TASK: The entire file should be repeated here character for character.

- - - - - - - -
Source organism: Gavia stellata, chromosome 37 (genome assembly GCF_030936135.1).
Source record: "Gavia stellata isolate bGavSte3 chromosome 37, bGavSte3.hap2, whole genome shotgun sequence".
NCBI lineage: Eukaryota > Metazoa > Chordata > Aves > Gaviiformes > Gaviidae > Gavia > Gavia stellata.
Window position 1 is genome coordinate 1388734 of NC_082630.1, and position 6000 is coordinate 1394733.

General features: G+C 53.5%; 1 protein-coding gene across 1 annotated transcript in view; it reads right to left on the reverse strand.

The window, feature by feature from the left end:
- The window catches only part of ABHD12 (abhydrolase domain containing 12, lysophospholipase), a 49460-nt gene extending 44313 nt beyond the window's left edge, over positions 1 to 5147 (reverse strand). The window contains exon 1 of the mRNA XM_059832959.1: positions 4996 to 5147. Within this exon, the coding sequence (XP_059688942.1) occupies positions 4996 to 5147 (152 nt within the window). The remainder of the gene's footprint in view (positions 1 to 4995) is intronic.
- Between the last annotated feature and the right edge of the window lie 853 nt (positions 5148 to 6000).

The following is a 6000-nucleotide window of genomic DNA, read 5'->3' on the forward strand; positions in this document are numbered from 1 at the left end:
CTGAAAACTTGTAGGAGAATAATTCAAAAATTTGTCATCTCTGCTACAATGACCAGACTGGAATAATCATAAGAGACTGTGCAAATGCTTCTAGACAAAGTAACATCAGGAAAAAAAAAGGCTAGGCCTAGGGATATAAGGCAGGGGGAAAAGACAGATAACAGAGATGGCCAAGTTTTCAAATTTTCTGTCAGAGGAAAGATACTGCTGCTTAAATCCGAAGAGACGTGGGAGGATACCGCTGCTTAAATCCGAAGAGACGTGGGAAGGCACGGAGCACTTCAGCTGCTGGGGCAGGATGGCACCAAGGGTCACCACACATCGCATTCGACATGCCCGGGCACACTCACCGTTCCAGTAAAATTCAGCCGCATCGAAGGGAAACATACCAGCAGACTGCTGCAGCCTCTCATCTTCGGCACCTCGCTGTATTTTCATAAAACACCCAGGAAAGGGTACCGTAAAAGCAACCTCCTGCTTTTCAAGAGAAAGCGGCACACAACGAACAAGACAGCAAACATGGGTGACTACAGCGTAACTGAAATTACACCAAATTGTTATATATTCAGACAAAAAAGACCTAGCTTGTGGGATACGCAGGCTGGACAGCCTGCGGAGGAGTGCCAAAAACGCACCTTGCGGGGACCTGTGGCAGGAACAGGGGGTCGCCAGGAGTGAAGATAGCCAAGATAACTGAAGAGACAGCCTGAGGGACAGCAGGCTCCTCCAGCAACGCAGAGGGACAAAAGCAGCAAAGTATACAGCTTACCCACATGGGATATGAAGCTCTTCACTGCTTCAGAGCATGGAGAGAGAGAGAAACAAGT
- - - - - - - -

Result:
Source organism: Gavia stellata, chromosome 37 (genome assembly GCF_030936135.1).
Source record: "Gavia stellata isolate bGavSte3 chromosome 37, bGavSte3.hap2, whole genome shotgun sequence".
NCBI lineage: Eukaryota > Metazoa > Chordata > Aves > Gaviiformes > Gaviidae > Gavia > Gavia stellata.
Window position 1 is genome coordinate 1388734 of NC_082630.1, and position 6000 is coordinate 1394733.

General features: G+C 53.5%; 1 protein-coding gene across 1 annotated transcript in view; it reads right to left on the reverse strand.

The window, feature by feature from the left end:
- The window catches only part of ABHD12 (abhydrolase domain containing 12, lysophospholipase), a 49460-nt gene extending 44313 nt beyond the window's left edge, over positions 1 to 5147 (reverse strand). The window contains exon 1 of the mRNA XM_059832959.1: positions 4996 to 5147. Within this exon, the coding sequence (XP_059688942.1) occupies positions 4996 to 5147 (152 nt within the window). The remainder of the gene's footprint in view (positions 1 to 4995) is intronic.
- Between the last annotated feature and the right edge of the window lie 853 nt (positions 5148 to 6000).

The following is a 6000-nucleotide window of genomic DNA, read 5'->3' on the forward strand; positions in this document are numbered from 1 at the left end:
CTGAAAACTTGTAGGAGAATAATTCAAAAATTTGTCATCTCTGCTACAATGACCAGACTGGAATAATCATAAGAGACTGTGCAAATGCTTCTAGACAAAGTAACATCAGGAAAAAAAAAGGCTAGGCCTAGGGATATAAGGCAGGGGGAAAAGACAGATAACAGAGATGGCCAAGTTTTCAAATTTTCTGTCAGAGGAAAGATACTGCTGCTTAAATCCGAAGAGACGTGGGAGGATACCGCTGCTTAAATCCGAAGAGACGTGGGAAGGCACGGAGCACTTCAGCTGCTGGGGCAGGATGGCACCAAGGGTCACCACACATCGCATTCGACATGCCCGGGCACACTCACCGTTCCAGTAAAATTCAGCCGCATCGAAGGGAAACATACCAGCAGACTGCTGCAGCCTCTCATCTTCGGCACCTCGCTGTATTTTCATAAAACACCCAGGAAAGGGTACCGTAAAAGCAACCTCCTGCTTTTCAAGAGAAAGCGGCACACAACGAACAAGACAGCAAACATGGGTGACTACAGCGTAACTGAAATTACACCAAATTGTTATATATTCAGACAAAAAAGACCTAGCTTGTGGGATACGCAGGCTGGACAGCCTGCGGAGGAGTGCCAAAAACGCACCTTGCGGGGACCTGTGGCAGGAACAGGGGGTCGCCAGGAGTGAAGATAGCCAAGATAACTGAAGAGACAGCCTGAGGGACAGCAGGCTCCTCCAGCAACGCAGAGGGACAAAAGCAGCAAAGTATACAGCTTACCCACATGGGATATGAAGCTCTTCACTGCTTCAGAGCATGGAGAGAGAGAGAAACAAGT